Lexington, K.Y. – On Sunday, Senate Democrats and Republicans were unable to reach an agreement for aid to the US economy. Self-imposed deadlines passed as no agreement could be made. Finally, the vote was put to the Senate floor which ended in a 47-47 vote. For clarity, 60 votes are needed in order to pass the measure. Some votes were missing on the Republican side, however. Sen. Mitt Romney (R-UT) and Sen. Mike Lee (R-UT) both have decided to self-quarantine after Sen. Rand Paul (R-KY) has tested positive for COVID-19.
In the proposed legislation, many measures were suggested to help the sagging economy through the coronavirus crisis. Direct cash payments to families and billions of dollars to support businesses and hospitals was in the legislation. Yet, Democrats refused to vote yes to the measure. This comes after multiple Republican concessions on the bill. One has to ask, why? In a time where some form of relief is needed for Americans, the Democrats are holding up the legislation.
One reason for holding up the measure was stated as poor oversight of the $500 billion slated for business support. Democrats argue that the measure does not have enough oversight. In other words, it’s not difficult enough for small businesses to get ahold of the money. While Democrats argue that they are trying to make sure the support gets to small business, many small businesses will fail if the government regulations are too large to complete timely. One Senator that spoke out against the measure was Sen. Elizabeth Warren (D-M.A.).
I will vote against a giant slush fund that protects favored corporations and executive paychecks with no meaningful protections for workers. If this isn’t fixed, all Democrats should all stand together and vote no. We maintain our negotiating power when we unite together.
— Elizabeth Warren (@SenWarren) March 22, 2020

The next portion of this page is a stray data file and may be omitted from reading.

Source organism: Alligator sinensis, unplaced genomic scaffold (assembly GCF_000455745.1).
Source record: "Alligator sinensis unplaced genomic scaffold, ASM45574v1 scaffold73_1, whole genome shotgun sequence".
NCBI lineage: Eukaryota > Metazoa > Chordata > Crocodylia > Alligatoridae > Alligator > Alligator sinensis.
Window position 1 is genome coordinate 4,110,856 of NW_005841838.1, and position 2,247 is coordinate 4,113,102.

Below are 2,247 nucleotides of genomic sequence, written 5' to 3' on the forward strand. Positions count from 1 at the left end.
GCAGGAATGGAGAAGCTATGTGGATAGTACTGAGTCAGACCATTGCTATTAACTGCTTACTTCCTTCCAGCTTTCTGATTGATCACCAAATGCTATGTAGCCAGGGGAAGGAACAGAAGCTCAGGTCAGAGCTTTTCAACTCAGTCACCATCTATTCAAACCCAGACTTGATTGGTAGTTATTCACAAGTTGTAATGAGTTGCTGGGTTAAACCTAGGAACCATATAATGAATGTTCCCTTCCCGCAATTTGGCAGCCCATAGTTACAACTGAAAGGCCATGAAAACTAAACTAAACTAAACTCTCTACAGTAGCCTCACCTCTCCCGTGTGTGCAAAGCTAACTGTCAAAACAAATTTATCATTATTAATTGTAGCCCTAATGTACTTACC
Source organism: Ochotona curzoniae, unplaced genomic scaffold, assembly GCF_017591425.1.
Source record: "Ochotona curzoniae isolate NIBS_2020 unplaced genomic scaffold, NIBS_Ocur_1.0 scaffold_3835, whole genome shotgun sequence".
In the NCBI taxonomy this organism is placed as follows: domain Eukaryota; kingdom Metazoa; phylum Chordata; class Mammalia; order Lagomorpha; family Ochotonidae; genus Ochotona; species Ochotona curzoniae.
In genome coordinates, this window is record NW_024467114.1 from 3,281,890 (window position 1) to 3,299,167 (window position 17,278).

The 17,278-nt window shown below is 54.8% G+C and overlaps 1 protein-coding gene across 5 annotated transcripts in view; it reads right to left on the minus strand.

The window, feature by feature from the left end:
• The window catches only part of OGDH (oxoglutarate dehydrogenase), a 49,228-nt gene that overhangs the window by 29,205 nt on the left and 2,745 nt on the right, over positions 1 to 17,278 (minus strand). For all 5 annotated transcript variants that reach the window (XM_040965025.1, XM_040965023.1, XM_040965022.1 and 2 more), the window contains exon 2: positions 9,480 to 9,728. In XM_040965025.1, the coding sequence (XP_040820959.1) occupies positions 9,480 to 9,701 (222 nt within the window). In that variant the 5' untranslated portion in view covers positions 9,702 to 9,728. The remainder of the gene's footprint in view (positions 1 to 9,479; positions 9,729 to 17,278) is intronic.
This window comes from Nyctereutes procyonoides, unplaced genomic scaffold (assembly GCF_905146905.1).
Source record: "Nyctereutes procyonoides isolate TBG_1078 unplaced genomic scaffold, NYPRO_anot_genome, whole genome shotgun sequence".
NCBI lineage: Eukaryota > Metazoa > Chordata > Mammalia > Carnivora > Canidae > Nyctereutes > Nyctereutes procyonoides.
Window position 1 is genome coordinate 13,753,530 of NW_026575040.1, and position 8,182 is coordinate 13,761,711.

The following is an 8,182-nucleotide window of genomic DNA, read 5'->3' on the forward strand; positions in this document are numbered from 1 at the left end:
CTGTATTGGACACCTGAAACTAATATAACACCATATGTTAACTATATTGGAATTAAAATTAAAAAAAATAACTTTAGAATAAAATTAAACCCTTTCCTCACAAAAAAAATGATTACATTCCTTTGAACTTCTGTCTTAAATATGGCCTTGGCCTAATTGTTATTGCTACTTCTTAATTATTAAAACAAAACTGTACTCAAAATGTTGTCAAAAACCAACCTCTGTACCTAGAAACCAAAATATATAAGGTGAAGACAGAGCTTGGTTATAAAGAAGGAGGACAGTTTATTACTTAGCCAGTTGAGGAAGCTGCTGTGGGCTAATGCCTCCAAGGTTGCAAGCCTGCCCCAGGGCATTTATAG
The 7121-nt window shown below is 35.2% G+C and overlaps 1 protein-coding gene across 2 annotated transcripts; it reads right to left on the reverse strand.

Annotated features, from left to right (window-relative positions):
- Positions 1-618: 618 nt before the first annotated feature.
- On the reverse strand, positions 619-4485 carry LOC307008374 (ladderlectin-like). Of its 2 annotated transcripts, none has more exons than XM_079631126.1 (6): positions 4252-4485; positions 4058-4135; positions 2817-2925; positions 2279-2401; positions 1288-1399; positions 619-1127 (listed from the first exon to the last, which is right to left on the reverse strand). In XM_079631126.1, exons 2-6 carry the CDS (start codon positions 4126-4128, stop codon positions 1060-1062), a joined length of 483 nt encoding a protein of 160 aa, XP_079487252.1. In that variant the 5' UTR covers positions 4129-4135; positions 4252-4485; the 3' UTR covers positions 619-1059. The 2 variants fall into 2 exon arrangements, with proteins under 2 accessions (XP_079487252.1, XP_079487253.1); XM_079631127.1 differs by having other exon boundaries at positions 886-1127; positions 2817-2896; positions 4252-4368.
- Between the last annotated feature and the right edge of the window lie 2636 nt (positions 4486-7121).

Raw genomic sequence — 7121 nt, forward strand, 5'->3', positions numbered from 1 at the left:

Sen. Warren, who is known to have a plan for anything that may come up, says she has a plan for this as well. Rather than working to get something immediate to address the need, she is more interested in battling corporate CEO’s and continuing to push for student debt cancellation.
I have called for a grassroots stimulus to actually provide immediate, direct, and sustained relief to families. It has a lot of pieces like paid family leave, student loan debt cancellation, and Social Security benefits. You can read more here: https://t.co/VQ4BpCBOTF
— Elizabeth Warren (@SenWarren) March 22, 2020
I absolutely agree that there needs to be some form of safeguard against the funds being used for CEO pay and bonuses, but that should be easy to implement. The problem is that Democrats are so focused on their pandering they cannot see through it. They want to waive student debt, waive housing responsibilities, give away free salaries and more. This is not what should be happening right now. If they cannot agree on the larger package, they should be working towards a smaller one and continuing to negotiate on the larger points.
But we continue to see the disfunction of our government before our eyes. Small businesses are ailing. American workers are struggling. Our government is still arguing like a bunch of kids rather than acting like adults. The White House had hopes of this legislation being signed by President Trump on Monday, but now that seems impossible. Both sides agree that something needs to be done quickly, but cannot agree on some of the basics.
We voted no on the McConnell-GOP bill because among other problems it includes huge bailouts without protections for people and workers and without accountability, and because it shortchanges our hospitals and healthcare workers who need our help.
These changes need to be made.
— Chuck Schumer (@SenSchumer) March 22, 2020
Democrats have tried to label this bill as the McConnell-GOP bill, but that’s not entirely accurate. Republicans had already conceded additional funding for unemployment insurance payments and for billions for the healthcare system. Both of these were Democrat requests. Democrats are treating this relief plan as a way to get all of their wish list included, rather than focusing on the big picture of people that need help.
I understand that we have a significant partisan divide in our country. It’s no secret that Republicans and Democrats differ on ways to benefit the economy. You would think that everyone in Congress sees the need to get something done, especially as their own members are being stricken with the virus. Unprecedented times call for unprecedented measures. It’s time to put partisan rhetoric aside to look at the actual issues. I agree, demand some oversight of the $500 billion in help. But this is not the time to make things more difficult on small businesses. These businesses account for almost half the US workforce. These businesses deserve the attention and support in a time like this.
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